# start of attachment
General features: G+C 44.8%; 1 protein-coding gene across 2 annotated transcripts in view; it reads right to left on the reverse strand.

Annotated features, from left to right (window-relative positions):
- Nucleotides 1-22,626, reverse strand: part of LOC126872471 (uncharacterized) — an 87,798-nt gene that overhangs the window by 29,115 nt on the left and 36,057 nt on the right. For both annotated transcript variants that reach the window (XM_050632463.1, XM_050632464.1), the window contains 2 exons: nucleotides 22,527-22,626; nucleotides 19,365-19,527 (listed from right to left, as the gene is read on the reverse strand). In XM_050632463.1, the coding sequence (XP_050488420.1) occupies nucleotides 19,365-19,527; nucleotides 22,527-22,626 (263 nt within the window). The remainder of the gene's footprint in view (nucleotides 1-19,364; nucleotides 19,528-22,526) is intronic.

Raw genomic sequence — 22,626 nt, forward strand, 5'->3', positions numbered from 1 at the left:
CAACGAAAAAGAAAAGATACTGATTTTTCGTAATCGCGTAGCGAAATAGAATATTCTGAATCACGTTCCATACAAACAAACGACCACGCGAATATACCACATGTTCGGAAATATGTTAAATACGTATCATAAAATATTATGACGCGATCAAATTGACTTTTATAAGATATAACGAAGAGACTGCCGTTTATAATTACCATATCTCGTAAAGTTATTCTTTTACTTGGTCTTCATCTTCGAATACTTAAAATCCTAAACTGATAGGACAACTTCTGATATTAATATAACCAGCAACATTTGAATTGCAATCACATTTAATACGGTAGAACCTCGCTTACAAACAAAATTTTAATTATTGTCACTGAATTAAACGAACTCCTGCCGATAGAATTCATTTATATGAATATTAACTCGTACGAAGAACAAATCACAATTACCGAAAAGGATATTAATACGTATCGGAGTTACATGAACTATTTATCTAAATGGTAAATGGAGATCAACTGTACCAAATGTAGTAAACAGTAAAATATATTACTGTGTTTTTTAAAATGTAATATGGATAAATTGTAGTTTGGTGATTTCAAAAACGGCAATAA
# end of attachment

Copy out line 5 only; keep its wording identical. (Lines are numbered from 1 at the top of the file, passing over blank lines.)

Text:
CAACGAAAAAGAAAAGATACTGATTTTTCGTAATCGCGTAGCGAAATAGAATATTCTGAATCACGTTCCATACAAACAAACGACCACGCGAATATACCACATGTTCGGAAATATGTTAAATACGTATCATAAAATATTATGACGCGATCAAATTGACTTTTATAAGATATAACGAAGAGACTGCCGTTTATAATTACCATATCTCGTAAAGTTATTCTTTTACTTGGTCTTCATCTTCGAATACTTAAAATCCTAAACTGATAGGACAACTTCTGATATTAATATAACCAGCAACATTTGAATTGCAATCACATTTAATACGGTAGAACCTCGCTTACAAACAAAATTTTAATTATTGTCACTGAATTAAACGAACTCCTGCCGATAGAATTCATTTATATGAATATTAACTCGTACGAAGAACAAATCACAATTACCGAAAAGGATATTAATACGTATCGGAGTTACATGAACTATTTATCTAAATGGTAAATGGAGATCAACTGTACCAAATGTAGTAAACAGTAAAATATATTACTGTGTTTTTTAAAATGTAATATGGATAAATTGTAGTTTGGTGATTTCAAAAACGGCAATAA